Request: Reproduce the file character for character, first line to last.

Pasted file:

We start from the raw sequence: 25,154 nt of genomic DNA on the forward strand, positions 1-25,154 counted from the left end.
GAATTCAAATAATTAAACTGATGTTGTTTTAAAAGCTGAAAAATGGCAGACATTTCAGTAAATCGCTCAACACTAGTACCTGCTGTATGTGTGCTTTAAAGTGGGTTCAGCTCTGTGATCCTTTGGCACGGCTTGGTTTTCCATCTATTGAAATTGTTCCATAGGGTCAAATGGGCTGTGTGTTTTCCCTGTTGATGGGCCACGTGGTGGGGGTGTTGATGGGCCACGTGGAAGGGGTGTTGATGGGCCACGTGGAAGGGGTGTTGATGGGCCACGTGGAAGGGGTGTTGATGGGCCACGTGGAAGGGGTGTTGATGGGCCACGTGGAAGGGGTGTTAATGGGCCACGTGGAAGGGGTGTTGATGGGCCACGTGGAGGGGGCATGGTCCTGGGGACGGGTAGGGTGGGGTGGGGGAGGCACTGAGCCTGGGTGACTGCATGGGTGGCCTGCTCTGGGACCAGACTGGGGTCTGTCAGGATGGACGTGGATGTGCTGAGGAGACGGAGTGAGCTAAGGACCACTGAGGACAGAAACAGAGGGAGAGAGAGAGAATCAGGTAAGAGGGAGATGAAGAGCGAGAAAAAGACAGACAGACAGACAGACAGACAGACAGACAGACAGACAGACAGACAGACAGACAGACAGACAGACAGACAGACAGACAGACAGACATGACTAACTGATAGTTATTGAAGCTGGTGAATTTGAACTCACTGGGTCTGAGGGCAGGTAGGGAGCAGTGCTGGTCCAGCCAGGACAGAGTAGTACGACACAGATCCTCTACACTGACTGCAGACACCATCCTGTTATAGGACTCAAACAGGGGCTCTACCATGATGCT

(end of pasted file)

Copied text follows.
We start from the raw sequence: 25,154 nt of genomic DNA on the forward strand, positions 1-25,154 counted from the left end.
GAATTCAAATAATTAAACTGATGTTGTTTTAAAAGCTGAAAAATGGCAGACATTTCAGTAAATCGCTCAACACTAGTACCTGCTGTATGTGTGCTTTAAAGTGGGTTCAGCTCTGTGATCCTTTGGCACGGCTTGGTTTTCCATCTATTGAAATTGTTCCATAGGGTCAAATGGGCTGTGTGTTTTCCCTGTTGATGGGCCACGTGGTGGGGGTGTTGATGGGCCACGTGGAAGGGGTGTTGATGGGCCACGTGGAAGGGGTGTTGATGGGCCACGTGGAAGGGGTGTTGATGGGCCACGTGGAAGGGGTGTTGATGGGCCACGTGGAAGGGGTGTTAATGGGCCACGTGGAAGGGGTGTTGATGGGCCACGTGGAGGGGGCATGGTCCTGGGGACGGGTAGGGTGGGGTGGGGGAGGCACTGAGCCTGGGTGACTGCATGGGTGGCCTGCTCTGGGACCAGACTGGGGTCTGTCAGGATGGACGTGGATGTGCTGAGGAGACGGAGTGAGCTAAGGACCACTGAGGACAGAAACAGAGGGAGAGAGAGAGAATCAGGTAAGAGGGAGATGAAGAGCGAGAAAAAGACAGACAGACAGACAGACAGACAGACAGACAGACAGACAGACAGACAGACAGACAGACAGACAGACAGACAGACAGACAGACAGACATGACTAACTGATAGTTATTGAAGCTGGTGAATTTGAACTCACTGGGTCTGAGGGCAGGTAGGGAGCAGTGCTGGTCCAGCCAGGACAGAGTAGTACGACACAGATCCTCTACACTGACTGCAGACACCATCCTGTTATAGGACTCAAACAGGGGCTCTACCATGATGCT